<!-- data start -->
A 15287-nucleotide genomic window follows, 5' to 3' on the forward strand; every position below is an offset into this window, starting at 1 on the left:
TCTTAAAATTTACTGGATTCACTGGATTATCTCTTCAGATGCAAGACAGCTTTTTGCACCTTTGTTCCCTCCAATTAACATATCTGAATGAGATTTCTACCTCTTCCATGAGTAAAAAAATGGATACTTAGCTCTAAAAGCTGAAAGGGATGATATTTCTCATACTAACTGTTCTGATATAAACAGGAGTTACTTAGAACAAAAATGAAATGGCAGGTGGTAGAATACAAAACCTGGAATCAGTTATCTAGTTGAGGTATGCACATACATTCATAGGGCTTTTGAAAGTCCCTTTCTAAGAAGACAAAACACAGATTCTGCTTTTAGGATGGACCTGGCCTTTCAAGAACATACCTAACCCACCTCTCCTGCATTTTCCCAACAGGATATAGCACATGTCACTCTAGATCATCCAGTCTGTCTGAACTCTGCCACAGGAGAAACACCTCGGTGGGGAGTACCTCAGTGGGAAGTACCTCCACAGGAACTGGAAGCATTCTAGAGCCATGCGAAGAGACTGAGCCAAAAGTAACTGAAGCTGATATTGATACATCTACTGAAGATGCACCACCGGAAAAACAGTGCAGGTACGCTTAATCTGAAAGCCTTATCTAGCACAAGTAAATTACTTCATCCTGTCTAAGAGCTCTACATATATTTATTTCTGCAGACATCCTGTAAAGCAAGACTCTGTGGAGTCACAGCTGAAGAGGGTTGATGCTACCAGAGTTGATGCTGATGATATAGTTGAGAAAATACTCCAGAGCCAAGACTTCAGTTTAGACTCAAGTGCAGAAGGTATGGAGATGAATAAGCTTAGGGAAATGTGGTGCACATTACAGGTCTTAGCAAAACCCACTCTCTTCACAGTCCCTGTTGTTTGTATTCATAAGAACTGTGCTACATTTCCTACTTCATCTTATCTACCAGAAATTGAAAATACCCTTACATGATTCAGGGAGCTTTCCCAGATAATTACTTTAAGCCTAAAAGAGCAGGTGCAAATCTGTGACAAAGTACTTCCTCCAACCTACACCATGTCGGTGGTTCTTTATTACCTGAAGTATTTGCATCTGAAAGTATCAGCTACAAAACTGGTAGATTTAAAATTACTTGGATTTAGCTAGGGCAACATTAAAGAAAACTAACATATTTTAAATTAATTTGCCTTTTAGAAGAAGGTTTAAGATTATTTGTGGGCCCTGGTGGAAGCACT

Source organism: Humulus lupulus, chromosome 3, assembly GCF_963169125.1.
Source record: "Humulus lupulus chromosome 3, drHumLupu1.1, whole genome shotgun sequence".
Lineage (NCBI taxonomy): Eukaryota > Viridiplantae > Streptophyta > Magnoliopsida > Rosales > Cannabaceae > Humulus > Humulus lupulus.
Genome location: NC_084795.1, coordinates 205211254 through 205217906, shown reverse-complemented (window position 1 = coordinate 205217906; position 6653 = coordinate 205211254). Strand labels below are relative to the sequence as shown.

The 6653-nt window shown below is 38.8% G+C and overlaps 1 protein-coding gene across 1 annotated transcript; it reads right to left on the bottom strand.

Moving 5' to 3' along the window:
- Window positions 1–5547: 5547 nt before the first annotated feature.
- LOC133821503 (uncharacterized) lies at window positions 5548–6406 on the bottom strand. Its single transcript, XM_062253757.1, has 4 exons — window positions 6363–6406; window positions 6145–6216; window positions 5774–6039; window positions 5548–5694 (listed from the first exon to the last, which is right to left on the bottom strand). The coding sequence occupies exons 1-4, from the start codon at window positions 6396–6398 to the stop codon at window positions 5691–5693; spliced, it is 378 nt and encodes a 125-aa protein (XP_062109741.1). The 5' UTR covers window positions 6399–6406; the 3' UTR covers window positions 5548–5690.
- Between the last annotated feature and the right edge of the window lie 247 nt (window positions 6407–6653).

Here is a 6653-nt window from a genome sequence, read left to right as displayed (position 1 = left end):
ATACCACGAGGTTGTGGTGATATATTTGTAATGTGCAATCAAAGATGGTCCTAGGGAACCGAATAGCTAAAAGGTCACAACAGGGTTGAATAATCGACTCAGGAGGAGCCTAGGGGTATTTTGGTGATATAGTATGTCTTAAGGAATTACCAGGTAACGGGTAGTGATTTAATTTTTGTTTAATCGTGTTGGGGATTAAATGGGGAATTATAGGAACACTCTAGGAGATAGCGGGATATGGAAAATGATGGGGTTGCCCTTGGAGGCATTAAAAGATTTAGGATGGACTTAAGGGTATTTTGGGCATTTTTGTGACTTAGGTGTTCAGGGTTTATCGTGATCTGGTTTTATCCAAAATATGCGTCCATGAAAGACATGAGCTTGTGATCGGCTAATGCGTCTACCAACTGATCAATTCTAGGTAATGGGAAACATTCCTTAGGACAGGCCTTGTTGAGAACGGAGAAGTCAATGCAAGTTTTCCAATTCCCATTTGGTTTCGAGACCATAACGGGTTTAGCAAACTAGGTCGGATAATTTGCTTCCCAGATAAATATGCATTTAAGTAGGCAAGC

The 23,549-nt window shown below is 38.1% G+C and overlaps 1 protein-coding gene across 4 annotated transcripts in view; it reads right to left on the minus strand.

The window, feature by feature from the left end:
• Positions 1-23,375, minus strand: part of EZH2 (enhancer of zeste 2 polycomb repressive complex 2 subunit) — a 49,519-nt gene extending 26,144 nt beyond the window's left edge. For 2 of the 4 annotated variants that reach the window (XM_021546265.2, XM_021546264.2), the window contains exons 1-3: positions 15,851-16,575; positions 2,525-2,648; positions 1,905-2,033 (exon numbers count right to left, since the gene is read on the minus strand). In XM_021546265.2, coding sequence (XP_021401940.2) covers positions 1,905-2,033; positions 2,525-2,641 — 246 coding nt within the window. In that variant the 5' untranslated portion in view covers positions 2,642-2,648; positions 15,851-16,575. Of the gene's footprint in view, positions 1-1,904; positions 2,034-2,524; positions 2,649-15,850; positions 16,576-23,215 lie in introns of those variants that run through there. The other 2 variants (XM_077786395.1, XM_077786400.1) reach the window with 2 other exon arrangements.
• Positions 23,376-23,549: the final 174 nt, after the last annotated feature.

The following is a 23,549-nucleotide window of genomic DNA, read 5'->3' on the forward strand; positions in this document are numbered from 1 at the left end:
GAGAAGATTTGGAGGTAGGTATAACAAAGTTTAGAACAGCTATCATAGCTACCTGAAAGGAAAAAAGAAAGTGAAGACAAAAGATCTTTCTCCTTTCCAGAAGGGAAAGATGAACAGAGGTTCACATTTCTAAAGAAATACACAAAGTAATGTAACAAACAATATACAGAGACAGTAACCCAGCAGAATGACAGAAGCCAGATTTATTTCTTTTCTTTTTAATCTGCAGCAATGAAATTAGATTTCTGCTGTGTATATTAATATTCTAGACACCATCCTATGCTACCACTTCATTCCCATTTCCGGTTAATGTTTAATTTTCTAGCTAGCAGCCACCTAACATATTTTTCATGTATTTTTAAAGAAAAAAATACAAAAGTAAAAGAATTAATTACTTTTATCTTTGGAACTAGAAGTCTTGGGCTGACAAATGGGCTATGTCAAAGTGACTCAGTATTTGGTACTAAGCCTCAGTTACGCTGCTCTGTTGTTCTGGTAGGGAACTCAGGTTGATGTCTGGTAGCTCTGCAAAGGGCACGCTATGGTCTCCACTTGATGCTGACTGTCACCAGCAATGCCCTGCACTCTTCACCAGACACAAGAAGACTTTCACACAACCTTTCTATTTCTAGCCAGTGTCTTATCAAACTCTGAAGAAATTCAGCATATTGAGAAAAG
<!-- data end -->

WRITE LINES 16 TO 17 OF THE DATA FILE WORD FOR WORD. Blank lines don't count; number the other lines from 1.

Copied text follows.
• Positions 1-23,375, minus strand: part of EZH2 (enhancer of zeste 2 polycomb repressive complex 2 subunit) — a 49,519-nt gene extending 26,144 nt beyond the window's left edge. For 2 of the 4 annotated variants that reach the window (XM_021546265.2, XM_021546264.2), the window contains exons 1-3: positions 15,851-16,575; positions 2,525-2,648; positions 1,905-2,033 (exon numbers count right to left, since the gene is read on the minus strand). In XM_021546265.2, coding sequence (XP_021401940.2) covers positions 1,905-2,033; positions 2,525-2,641 — 246 coding nt within the window. In that variant the 5' untranslated portion in view covers positions 2,642-2,648; positions 15,851-16,575. Of the gene's footprint in view, positions 1-1,904; positions 2,034-2,524; positions 2,649-15,850; positions 16,576-23,215 lie in introns of those variants that run through there. The other 2 variants (XM_077786395.1, XM_077786400.1) reach the window with 2 other exon arrangements.
• Positions 23,376-23,549: the final 174 nt, after the last annotated feature.